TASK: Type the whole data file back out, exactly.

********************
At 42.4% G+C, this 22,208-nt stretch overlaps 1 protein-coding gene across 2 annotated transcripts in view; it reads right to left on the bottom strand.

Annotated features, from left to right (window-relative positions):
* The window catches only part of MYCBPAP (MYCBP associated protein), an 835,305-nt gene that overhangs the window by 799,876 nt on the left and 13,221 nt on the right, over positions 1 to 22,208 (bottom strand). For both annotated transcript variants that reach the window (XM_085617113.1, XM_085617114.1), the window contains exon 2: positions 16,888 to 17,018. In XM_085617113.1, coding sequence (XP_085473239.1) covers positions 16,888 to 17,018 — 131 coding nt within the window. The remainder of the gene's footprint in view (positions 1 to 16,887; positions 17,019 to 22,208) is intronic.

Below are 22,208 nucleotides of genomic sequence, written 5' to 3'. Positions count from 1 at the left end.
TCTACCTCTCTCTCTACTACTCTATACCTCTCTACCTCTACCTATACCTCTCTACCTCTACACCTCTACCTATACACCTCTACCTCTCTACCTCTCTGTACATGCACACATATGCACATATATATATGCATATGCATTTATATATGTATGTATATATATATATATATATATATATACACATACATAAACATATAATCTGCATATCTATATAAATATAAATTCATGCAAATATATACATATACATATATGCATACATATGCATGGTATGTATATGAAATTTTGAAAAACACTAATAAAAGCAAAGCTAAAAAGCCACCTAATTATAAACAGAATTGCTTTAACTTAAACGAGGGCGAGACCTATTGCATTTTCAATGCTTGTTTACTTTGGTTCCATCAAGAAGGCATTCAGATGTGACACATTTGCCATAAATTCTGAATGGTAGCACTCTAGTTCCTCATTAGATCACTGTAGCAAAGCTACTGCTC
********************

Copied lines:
At 42.4% G+C, this 22,208-nt stretch overlaps 1 protein-coding gene across 2 annotated transcripts in view; it reads right to left on the bottom strand.

Annotated features, from left to right (window-relative positions):
* The window catches only part of MYCBPAP (MYCBP associated protein), an 835,305-nt gene that overhangs the window by 799,876 nt on the left and 13,221 nt on the right, over positions 1 to 22,208 (bottom strand). For both annotated transcript variants that reach the window (XM_085617113.1, XM_085617114.1), the window contains exon 2: positions 16,888 to 17,018. In XM_085617113.1, coding sequence (XP_085473239.1) covers positions 16,888 to 17,018 — 131 coding nt within the window. The remainder of the gene's footprint in view (positions 1 to 16,887; positions 17,019 to 22,208) is intronic.

Below are 22,208 nucleotides of genomic sequence, written 5' to 3'. Positions count from 1 at the left end.
TCTACCTCTCTCTCTACTACTCTATACCTCTCTACCTCTACCTATACCTCTCTACCTCTACACCTCTACCTATACACCTCTACCTCTCTACCTCTCTGTACATGCACACATATGCACATATATATATGCATATGCATTTATATATGTATGTATATATATATATATATATATATATACACATACATAAACATATAATCTGCATATCTATATAAATATAAATTCATGCAAATATATACATATACATATATGCATACATATGCATGGTATGTATATGAAATTTTGAAAAACACTAATAAAAGCAAAGCTAAAAAGCCACCTAATTATAAACAGAATTGCTTTAACTTAAACGAGGGCGAGACCTATTGCATTTTCAATGCTTGTTTACTTTGGTTCCATCAAGAAGGCATTCAGATGTGACACATTTGCCATAAATTCTGAATGGTAGCACTCTAGTTCCTCATTAGATCACTGTAGCAAAGCTACTGCTC